The Supreme Court heard arguments yesterday about whether the University of Missouri School of Medicine in Kansas City violated the constitutional rights of Charlotte Horowitz when it expelled her shortly before graduation in 1973.
Horowitz, who lives in northwest Washington, has been unemployed for four years, blaming the "stigma" of expulsion. She had been promised a research jon on condition that she get her M.D. degree.
Her intellectual brilliance, demonstrated by course grades and a variety of tests, was not at issue. Marvin E. Wright, lawyer for the university, acknowledged it at the outset of his argument.
He emphasized, however, that the school also required students to demonstrate that they could practice medicine. He said the school expelled Horowitz because she failed in this regard through repeated failures of personal hygiene, such as unkempt hair, dirty fingernails, and wearing of dirty or yellowed lab coats, and an inability to get along with physicians, patients and fellow students.
Horowitz, now in her 30s, was among the spectators, wearing a neat plaid suit. Her black-and-gray hair was neatly arranged. She told reporters she had no comment.
Her lawyer, Arthur A. Benson II, argued that the school had deprived her of her rights - principally the right to get a job in the medical field and to get a medical degree anywhere - by expelling her without giving her adequate notice of the charges against her and by not giving her a hearing. That, in essence, was the holding of the Eighth U.S. Circuit Court of Appeals in July, 1976.
Benson drew a volley of questions that were at least implicitly critical of his and the appeals court's position.
Justice John Paul Stevens asked the Kansas City lawyer to identify the "principal procedural defect" in the school's months-long process that culminated in the expulsion.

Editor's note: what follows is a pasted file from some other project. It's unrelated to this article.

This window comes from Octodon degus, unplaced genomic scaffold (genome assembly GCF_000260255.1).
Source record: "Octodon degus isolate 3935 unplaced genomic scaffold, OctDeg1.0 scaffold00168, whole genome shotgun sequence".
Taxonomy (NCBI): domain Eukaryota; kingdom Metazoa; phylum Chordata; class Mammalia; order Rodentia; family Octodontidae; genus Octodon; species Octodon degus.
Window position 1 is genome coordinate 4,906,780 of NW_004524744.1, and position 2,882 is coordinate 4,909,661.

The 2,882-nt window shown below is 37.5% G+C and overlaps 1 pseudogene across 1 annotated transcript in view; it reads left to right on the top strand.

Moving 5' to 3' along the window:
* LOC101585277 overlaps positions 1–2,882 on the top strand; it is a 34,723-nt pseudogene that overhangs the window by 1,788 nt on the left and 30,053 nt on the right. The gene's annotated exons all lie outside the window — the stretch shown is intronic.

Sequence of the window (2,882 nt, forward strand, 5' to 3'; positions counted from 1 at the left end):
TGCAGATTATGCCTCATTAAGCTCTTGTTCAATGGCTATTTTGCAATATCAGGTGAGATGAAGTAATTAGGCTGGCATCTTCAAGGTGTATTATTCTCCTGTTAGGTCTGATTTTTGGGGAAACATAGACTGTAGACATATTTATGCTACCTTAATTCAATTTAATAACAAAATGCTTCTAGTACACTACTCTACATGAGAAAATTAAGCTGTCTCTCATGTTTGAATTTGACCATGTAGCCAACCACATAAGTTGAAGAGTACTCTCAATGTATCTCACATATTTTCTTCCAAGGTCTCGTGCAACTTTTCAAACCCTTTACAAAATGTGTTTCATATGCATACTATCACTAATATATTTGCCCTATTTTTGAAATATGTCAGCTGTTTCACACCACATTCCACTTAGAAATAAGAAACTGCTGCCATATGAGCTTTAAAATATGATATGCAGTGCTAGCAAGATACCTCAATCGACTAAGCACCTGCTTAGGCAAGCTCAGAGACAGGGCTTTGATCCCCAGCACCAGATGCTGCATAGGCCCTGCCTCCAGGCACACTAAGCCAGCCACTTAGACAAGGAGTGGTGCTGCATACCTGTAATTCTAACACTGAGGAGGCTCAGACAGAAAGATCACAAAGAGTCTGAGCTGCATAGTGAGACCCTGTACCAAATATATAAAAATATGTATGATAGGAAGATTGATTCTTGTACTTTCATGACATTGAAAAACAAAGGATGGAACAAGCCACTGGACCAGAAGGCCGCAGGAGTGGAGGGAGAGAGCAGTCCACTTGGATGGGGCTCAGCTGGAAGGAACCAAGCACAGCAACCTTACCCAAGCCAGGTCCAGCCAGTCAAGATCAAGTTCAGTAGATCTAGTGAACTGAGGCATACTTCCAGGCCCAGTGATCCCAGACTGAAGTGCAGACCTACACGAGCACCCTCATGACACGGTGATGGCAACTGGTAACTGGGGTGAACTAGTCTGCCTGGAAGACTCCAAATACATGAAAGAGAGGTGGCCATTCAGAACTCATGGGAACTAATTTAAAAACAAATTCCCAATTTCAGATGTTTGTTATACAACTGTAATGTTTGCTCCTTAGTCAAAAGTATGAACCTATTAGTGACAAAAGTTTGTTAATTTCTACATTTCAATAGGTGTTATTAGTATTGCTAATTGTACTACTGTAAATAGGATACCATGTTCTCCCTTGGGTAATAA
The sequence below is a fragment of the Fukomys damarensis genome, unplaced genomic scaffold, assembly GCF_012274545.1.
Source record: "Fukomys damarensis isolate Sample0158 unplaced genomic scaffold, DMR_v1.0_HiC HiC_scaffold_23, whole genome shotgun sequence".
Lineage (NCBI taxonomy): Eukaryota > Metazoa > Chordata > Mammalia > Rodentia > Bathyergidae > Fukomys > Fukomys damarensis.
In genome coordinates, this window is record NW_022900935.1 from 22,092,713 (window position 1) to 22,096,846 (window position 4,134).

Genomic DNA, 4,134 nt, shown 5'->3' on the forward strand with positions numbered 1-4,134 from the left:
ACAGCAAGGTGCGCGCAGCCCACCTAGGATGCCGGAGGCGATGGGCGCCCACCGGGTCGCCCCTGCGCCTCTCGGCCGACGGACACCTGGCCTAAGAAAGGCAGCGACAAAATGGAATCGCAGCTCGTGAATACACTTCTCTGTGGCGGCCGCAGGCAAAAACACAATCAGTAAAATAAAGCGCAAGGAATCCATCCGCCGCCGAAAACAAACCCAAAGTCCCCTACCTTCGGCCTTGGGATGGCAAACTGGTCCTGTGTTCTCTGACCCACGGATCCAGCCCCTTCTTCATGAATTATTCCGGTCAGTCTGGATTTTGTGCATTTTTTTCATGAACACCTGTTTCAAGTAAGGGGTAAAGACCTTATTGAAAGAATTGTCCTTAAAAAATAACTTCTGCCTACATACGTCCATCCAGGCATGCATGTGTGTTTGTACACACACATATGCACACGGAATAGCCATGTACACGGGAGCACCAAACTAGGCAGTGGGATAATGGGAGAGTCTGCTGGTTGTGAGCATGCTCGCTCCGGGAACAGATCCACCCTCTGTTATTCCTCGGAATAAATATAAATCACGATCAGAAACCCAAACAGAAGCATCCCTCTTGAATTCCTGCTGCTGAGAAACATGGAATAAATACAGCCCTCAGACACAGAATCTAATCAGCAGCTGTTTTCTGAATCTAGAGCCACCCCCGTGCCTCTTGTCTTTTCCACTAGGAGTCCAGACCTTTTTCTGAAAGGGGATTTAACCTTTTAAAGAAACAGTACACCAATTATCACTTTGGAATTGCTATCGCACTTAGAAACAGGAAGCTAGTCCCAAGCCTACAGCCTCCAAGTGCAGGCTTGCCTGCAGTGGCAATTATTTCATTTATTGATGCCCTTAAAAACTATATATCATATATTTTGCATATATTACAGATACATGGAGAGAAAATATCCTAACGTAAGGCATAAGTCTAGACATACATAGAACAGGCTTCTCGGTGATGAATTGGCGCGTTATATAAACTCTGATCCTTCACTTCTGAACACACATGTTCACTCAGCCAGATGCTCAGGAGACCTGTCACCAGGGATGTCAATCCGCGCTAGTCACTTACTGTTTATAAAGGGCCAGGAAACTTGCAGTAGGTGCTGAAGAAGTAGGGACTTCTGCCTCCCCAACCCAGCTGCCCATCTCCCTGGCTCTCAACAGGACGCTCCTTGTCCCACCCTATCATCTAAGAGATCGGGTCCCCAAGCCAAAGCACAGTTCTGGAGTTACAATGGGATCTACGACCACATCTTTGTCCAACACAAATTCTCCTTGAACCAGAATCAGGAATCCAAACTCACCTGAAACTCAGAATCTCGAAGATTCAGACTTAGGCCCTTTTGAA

Benson said the defect was a denial of due process: the school did not let her appear before a committee that dismissed her, although she had met individually with each of seven physicians on a panel of outside advisers who had made a recommendation to the committee.
Justice Stevens asked for a legal precedent that an individual who had appeared before a panel empowered to make a recommendation had a right to a hearing before a committee empowered to make a final decision.
Benson could offer no precedent that was precisely on point. The justice told him, "This is your critical argument and you have no case to back it up."
Justice William H. Rehnquist suggested that an expulsion from medical school "foreclosed fewer opportunities" for a job than being flunked from college or even high school.
His implication was that a ruling for Horowitz might extend widely, so that all publicly financed educational institutions would have to provide notice of charges and an opportunity for hearing before expelling a student.
Benson replied that requiring a due process hearing - a more elaborate one for higher than for lower education - "would not place any undue burdens on the institutions."
University attorney Wright, of Columbia, Mo., argued that because the school had advised Horowitz that she was in difficulty long before expelling her, she had been on notice.
The expulsion "did not come as a bolt of lightning from the sky," he said. She assumed she could earn her degree "by reading books instead of treating the patients," he added.